Public meeting are all very well (I attend them when I can) but in they are only likely to be attended by a small fraction of the people they are designed to interest. However, we now have modern means for making written material available via the Internet. Why would someone who has a detailed case to make not avail themselves of that opportunity? I have just looked at Andy Burnham’s poorly organised website where there are articles on health and local issues and nothing else. I turned to the Andy4Leader website which carries virtually nothing.

    So how would I learn about the Andy Burnhan’s approach to the economy, to education, to defence and a host if other issues?

    The decline in public meetings may be regrettable but talk is iften cheap. From a prospective leader we surely have the right to expect writings to be available laying out his/her views on both the pressing issues of the day and matters of underlying political philosophy. As far as I can see none of this available. Why not? All we have so far is a somewhat cringe-worthy video clip.

    If this situation doesn’t change then it means that Andy Burnham wants us to elect him on the superficial grounds that Michael Meacher rightly decries. I fear that election on this basis will be a replay of the last leadership election and that it would be likely to end equally badly.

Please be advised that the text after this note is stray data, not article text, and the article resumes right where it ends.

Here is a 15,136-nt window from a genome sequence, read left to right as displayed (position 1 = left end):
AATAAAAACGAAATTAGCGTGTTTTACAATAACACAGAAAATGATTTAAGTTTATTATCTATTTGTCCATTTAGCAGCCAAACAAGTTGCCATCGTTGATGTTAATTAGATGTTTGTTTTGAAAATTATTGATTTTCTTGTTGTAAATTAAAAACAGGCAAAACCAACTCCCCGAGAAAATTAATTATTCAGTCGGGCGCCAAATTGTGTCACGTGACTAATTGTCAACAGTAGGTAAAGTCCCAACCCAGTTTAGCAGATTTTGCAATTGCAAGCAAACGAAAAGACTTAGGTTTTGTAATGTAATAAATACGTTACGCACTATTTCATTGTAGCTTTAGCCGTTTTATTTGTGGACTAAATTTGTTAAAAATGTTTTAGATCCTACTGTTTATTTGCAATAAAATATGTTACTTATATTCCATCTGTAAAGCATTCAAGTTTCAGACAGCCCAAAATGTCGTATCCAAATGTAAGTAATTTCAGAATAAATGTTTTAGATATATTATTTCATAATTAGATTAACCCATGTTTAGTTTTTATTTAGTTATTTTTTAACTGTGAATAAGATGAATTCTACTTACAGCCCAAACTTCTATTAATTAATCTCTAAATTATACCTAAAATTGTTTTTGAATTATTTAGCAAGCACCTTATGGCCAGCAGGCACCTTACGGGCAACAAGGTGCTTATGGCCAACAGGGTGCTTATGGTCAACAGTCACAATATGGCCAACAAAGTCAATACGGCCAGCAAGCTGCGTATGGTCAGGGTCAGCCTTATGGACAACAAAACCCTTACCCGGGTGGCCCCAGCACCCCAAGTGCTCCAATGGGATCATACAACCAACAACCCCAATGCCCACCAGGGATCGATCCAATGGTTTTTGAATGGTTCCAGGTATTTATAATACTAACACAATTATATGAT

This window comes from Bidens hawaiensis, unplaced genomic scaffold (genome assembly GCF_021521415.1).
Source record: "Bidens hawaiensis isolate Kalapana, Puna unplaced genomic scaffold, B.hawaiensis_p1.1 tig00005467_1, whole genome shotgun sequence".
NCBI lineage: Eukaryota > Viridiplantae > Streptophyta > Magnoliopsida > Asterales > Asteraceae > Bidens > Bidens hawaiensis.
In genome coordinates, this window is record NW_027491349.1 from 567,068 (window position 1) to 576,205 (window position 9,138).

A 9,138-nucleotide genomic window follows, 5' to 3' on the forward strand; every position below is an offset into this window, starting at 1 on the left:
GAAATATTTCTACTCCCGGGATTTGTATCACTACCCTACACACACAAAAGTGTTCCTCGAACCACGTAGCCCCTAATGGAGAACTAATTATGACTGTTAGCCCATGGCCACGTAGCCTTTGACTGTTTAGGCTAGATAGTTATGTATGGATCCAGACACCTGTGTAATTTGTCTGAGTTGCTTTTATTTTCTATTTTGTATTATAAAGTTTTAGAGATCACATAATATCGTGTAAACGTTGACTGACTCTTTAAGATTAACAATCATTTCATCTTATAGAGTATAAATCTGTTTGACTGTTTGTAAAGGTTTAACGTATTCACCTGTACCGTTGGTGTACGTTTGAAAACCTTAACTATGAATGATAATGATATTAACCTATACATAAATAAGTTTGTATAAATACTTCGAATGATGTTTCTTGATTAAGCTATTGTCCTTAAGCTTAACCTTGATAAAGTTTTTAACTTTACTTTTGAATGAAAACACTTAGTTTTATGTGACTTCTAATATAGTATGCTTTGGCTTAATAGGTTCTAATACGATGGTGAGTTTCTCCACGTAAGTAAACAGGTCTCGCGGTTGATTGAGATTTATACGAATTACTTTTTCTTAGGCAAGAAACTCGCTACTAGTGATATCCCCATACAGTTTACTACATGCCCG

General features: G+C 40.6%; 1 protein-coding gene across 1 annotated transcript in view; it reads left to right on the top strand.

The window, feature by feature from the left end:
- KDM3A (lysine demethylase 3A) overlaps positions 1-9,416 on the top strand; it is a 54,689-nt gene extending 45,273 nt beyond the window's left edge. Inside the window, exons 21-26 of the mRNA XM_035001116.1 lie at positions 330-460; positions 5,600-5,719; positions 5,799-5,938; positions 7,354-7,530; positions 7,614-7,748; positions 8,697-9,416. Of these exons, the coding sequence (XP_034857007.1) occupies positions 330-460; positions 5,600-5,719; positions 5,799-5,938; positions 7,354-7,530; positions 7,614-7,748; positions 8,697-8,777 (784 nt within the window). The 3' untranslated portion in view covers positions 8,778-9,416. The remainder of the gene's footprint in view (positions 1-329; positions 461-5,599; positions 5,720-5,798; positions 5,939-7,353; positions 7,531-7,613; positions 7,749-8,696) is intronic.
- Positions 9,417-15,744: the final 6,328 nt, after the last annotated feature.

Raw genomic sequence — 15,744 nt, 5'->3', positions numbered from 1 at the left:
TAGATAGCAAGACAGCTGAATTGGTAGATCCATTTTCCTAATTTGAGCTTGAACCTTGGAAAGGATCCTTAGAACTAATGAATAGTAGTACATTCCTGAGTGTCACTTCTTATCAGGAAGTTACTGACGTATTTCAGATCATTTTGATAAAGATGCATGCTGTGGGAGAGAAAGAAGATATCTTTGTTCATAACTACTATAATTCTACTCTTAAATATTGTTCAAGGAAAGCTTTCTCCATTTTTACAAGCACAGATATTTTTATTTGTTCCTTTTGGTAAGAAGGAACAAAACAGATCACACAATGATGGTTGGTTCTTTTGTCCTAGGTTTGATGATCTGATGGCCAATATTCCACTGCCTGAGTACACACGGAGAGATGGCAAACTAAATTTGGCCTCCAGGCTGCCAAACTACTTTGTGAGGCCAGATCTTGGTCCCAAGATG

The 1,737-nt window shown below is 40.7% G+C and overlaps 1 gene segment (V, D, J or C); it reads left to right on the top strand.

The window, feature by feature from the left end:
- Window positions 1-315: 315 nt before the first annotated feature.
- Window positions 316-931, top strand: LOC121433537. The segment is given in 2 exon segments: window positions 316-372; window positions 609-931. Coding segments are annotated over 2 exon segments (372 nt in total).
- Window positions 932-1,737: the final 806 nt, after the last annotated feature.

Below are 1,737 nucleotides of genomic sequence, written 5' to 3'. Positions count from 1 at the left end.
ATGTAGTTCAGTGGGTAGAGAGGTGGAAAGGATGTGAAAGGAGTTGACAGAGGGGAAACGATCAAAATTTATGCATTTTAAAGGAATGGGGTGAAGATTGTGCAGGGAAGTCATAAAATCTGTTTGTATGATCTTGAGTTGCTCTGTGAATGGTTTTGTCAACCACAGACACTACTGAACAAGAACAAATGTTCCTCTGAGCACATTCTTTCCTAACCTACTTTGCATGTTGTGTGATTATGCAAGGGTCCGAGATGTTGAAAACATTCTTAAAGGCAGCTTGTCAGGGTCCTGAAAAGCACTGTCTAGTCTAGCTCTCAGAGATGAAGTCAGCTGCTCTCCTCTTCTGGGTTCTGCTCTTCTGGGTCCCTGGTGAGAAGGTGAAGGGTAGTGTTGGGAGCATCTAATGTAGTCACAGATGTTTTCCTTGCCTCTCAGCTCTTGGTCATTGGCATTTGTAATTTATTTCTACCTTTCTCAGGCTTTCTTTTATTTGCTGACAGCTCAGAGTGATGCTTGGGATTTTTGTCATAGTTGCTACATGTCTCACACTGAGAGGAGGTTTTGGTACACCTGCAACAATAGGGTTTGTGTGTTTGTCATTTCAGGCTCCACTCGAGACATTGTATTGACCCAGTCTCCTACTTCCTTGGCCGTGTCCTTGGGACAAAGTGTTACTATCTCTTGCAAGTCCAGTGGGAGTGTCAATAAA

1. Robert says:

      You can write to him ask him a question if your a member or associate member or pay the £3 fee.

      But when you do they say they will get back to you which normally means of course sod off.

      1. David Pavett says:

        I have a lot of experience of writing to Labour politicians and apparatchiks. In the overwhelming majority of cases I have received no acknowledgement and no reply. Among the few replies I have had promises to answer my query which never materialised despite several reminders. I have met many people who complain of the same treatment. It is difficult not to conclude that most Labour politicians and apparatchiks don’t give a shit what ordinary members think. While that remains the case I do not believe that Labour can transform itself into a radical party of social change.

    2. J.P. Craig-Weston says:

      To be fair there is some decent and even intelligent argument and even polemic around.

      But as you say you have to hunt about for it and too often all you find is ever more vacant marketing PR for all this meaningless, “progress,” drivel, (Labor don’t do socialism anymore our sponsors wouldn’t like it,) which everyone in the Labor party, (though no one outside it,) currently treats with a seriousness it really doesn’t warrant.